One of the attractions of the WCHS-TV 8 Fox-11 North-South Classic is the chance to watch players from all levels competing on the same field.
Players from the large Class AAA powers line up alongside athletes from much smaller schools, and often those Class AA and Class A players do pretty well for themselves.
Heck, twice in the past six years a Class A player has taken home team MVP honors — Connor Arlia of Madonna for the North in 2011 and Kane Roush of Wahama for the South in 2014.
One of the bigger upsets in the series came in 1999 when quarterback Brent Metheny from Class A Moorefield threw two touchdown passes to pick up his team’s MVP award as the North knocked off the South 19-8.
But you don’t have to sell the virtues of small-school athletes to one player for the South in this year’s game, which took place Saturday night at University of Charleston Stadium. Grant Safford knows all about it — and learned it the hard way.
Safford, a top-notch football and wrestling talent at Point Pleasant, competed as a Class AAA athlete up until his senior year, when the Big Blacks dropped back down to double-A status following the SSAC’s latest round of reclassifications.
And in each of his two sports, Safford saw his senior seasons come up short of his junior year accomplishments:
n As the No. 2 playoff seed, the Big Blacks reached the AAA football semifinals in 2015 with Safford and Marshall signee Cody Mitchell manning the backfield, losing to eventual state champion Wheeling Park. However, with 10 seniors returning the following season, Point lost to James Monroe in the AA quarterfinals.
n In wrestling, Safford captured the Class AAA weight-class title at 182 pounds as a junior, but the next season he lost in the 182 finals in Class AA-A.
So you don’t have to tell Safford that double-A athletes can hold their own with the big boys in AAA.
“In football, it’s hard to gauge the two like that in aspects,’’ Safford said. “There’s a lot of hard-nosed football players in [double-A], but also in triple-A there’s a lot of speed. Just more coverages and stuff you have to go by instead of more run-based teams.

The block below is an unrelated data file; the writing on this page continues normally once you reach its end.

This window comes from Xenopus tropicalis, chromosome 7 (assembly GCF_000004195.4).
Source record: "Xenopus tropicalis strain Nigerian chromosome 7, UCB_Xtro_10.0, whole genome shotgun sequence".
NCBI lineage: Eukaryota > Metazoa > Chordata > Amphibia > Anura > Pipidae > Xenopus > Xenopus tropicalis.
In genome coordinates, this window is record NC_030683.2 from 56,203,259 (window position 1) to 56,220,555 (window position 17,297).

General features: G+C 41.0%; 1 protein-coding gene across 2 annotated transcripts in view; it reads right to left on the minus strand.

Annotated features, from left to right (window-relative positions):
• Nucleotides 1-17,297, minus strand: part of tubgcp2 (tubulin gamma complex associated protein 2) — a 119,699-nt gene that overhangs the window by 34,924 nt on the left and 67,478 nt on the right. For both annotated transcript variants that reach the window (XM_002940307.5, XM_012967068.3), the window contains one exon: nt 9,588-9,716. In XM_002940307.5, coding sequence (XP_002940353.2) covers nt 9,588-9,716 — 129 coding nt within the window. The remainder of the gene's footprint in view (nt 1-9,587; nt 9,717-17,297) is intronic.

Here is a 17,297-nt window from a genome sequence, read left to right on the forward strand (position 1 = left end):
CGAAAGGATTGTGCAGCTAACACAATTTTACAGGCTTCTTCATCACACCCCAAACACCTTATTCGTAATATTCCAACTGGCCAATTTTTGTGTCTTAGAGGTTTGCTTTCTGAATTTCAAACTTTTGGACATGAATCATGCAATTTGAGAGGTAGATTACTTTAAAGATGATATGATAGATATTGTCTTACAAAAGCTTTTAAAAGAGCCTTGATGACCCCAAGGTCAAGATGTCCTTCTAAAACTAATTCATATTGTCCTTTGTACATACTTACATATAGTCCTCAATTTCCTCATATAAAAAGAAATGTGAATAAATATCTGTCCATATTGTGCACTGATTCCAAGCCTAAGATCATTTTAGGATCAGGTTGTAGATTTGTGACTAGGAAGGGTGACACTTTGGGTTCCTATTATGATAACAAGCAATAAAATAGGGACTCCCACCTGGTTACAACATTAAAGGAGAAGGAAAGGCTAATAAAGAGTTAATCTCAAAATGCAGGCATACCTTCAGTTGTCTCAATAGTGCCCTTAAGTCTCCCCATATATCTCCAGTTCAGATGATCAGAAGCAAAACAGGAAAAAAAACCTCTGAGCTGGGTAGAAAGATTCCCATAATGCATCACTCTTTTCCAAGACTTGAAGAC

“We were definitely overconfident this past year as a team — and not as a coaching staff. They tried to prepare us for every game, but a lot of the kids just had it in their heads that we should already be in the finals, but that’s not how it works out. That’s not how it happens. We lost Cody Mitchell, who was a heck of a player, but we didn’t really have a good game that night.’’
Likewise, his senior season in wrestling proved that dropping a class doesn’t guarantee automatic success.
After placing second in the AAA state meet at 195 pounds as a sophomore and winning the AAA crown at 182 the following year, Safford had the misfortune of running into an eventual four-time state champion when Point relocated into the combined AA-A division in wrestling.
Jacob Hart of Independence shaded Safford 6-4 in the Class AA-A 182 finals last winter, wrapping up his fourth state crown.
“We were both in the same weight class [at the start of the season],’’ Safford said, “and it’s one of those pride things. You don’t want to be the one who moves. And it wasn’t like it was tougher or anything, it’s just that the guys at the top [in AA-A] are just as good as the top in triple-A, and there’s more of the better guys than in triple-A. There’s just more kids.’’
Last season, 29 schools competed in the Class AAA postseason, while a staggering 67 took part in the combined AA-A division.
And by the way, Hunter DeLong of Parkersburg South, the wrestler Safford beat in the AAA 182 finals in 2016, returned to the same weight class last season and won a championship in AAA. Safford, meanwhile, went 135-8 over his final three wrestling seasons with one title and two runner-ups, and was 169-25 overall.
Safford got one more chance to go out on the winning side in Saturday’s North-South contest, where he primarily played linebacker, but also got some snaps as a running back. He’s a two-time 1,500-yard rusher at Point Pleasant, and ranks second only to Mitchell in career rushing yards with 4,095 and 53 touchdowns.
If his name and Mason County background look somewhat familiar, it’s because his grandfather is Steve Safford, who served as Point Pleasant’s football coach for 32 years before stepping down following the 2006 season.
Grant Safford is proud to carry on the tradition that name represents in his community, but realizes it comes with expectations.
“You have to live up to a standard,’’ he said. “You can’t be doing anything because anything little thing that you do, it’s looked on discriminately. Basically, you have to abide by everything because you try to keep it easy-going and just making everyone happy.’’